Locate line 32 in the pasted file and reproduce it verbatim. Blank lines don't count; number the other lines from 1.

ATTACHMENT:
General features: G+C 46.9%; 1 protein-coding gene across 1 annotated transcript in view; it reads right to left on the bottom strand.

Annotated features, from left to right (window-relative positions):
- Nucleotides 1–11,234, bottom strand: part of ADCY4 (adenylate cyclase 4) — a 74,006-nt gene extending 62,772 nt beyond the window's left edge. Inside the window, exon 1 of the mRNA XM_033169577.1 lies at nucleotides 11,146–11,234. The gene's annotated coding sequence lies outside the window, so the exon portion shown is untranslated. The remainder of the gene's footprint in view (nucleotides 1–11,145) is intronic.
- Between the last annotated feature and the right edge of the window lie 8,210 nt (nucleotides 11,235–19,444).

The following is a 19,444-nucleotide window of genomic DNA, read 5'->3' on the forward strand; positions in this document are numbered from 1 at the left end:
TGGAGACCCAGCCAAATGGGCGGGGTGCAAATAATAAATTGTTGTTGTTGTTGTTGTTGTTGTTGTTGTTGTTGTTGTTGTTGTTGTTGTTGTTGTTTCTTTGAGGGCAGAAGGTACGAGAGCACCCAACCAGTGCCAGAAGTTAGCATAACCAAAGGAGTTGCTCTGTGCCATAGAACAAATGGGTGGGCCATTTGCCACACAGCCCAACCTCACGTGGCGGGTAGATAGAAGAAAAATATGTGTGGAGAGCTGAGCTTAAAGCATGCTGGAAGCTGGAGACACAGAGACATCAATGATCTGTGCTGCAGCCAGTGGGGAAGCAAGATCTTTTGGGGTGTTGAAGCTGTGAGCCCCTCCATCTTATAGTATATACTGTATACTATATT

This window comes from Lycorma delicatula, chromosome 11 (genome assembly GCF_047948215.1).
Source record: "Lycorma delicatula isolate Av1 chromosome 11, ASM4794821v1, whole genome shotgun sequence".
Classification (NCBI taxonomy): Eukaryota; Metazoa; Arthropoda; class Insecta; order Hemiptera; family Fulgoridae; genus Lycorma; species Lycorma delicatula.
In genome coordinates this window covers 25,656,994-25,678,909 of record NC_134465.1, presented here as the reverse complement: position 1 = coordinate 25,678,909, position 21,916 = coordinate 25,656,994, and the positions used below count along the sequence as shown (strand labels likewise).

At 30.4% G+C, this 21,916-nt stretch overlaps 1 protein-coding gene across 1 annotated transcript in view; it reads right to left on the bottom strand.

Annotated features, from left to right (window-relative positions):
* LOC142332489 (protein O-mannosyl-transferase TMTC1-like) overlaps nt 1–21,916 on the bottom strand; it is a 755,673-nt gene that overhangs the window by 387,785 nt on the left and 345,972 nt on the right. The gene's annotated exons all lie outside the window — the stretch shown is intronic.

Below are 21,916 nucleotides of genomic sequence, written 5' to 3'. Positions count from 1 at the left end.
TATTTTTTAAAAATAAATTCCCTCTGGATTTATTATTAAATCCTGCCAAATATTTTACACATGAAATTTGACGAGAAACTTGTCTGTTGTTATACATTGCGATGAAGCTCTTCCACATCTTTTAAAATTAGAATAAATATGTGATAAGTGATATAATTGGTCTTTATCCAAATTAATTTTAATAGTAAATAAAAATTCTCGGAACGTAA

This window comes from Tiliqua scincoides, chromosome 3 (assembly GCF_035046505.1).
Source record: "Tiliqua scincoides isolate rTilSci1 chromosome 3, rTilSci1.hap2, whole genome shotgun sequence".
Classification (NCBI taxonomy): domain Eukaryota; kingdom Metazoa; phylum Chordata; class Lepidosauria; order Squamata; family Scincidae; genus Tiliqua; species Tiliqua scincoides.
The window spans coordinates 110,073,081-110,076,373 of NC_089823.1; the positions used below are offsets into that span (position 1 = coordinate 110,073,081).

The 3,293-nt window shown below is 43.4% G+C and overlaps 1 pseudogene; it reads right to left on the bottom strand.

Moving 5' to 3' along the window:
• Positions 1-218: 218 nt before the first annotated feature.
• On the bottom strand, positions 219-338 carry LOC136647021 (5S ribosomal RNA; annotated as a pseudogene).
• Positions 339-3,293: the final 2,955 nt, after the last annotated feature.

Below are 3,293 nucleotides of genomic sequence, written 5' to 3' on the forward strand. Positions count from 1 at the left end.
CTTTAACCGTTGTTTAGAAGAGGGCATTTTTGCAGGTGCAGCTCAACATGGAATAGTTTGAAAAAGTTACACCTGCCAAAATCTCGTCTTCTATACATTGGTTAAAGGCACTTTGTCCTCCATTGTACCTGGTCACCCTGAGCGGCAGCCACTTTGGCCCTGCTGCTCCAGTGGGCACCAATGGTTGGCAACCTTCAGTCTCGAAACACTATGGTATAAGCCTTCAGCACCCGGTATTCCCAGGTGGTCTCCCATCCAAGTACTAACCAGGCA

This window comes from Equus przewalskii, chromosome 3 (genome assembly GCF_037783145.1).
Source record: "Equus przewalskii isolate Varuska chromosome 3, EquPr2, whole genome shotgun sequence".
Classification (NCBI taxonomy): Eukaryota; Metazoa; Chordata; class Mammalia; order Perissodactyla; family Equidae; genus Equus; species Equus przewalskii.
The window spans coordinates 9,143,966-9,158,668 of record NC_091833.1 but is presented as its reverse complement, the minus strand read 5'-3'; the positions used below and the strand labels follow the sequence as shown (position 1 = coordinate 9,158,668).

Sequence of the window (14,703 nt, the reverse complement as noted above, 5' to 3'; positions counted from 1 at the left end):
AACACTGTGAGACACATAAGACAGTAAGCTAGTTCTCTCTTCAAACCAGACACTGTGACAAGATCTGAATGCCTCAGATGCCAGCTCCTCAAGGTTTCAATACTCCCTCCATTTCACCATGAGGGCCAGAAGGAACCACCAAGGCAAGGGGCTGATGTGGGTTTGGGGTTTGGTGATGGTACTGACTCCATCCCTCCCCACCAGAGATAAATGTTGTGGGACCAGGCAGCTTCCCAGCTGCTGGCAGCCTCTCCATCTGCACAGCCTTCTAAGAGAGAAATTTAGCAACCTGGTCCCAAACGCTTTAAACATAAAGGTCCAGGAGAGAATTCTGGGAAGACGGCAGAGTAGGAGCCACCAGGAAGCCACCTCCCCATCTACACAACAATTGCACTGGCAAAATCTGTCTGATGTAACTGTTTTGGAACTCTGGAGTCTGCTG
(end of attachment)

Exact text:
AACACTGTGAGACACATAAGACAGTAAGCTAGTTCTCTCTTCAAACCAGACACTGTGACAAGATCTGAATGCCTCAGATGCCAGCTCCTCAAGGTTTCAATACTCCCTCCATTTCACCATGAGGGCCAGAAGGAACCACCAAGGCAAGGGGCTGATGTGGGTTTGGGGTTTGGTGATGGTACTGACTCCATCCCTCCCCACCAGAGATAAATGTTGTGGGACCAGGCAGCTTCCCAGCTGCTGGCAGCCTCTCCATCTGCACAGCCTTCTAAGAGAGAAATTTAGCAACCTGGTCCCAAACGCTTTAAACATAAAGGTCCAGGAGAGAATTCTGGGAAGACGGCAGAGTAGGAGCCACCAGGAAGCCACCTCCCCATCTACACAACAATTGCACTGGCAAAATCTGTCTGATGTAACTGTTTTGGAACTCTGGAGTCTGCTG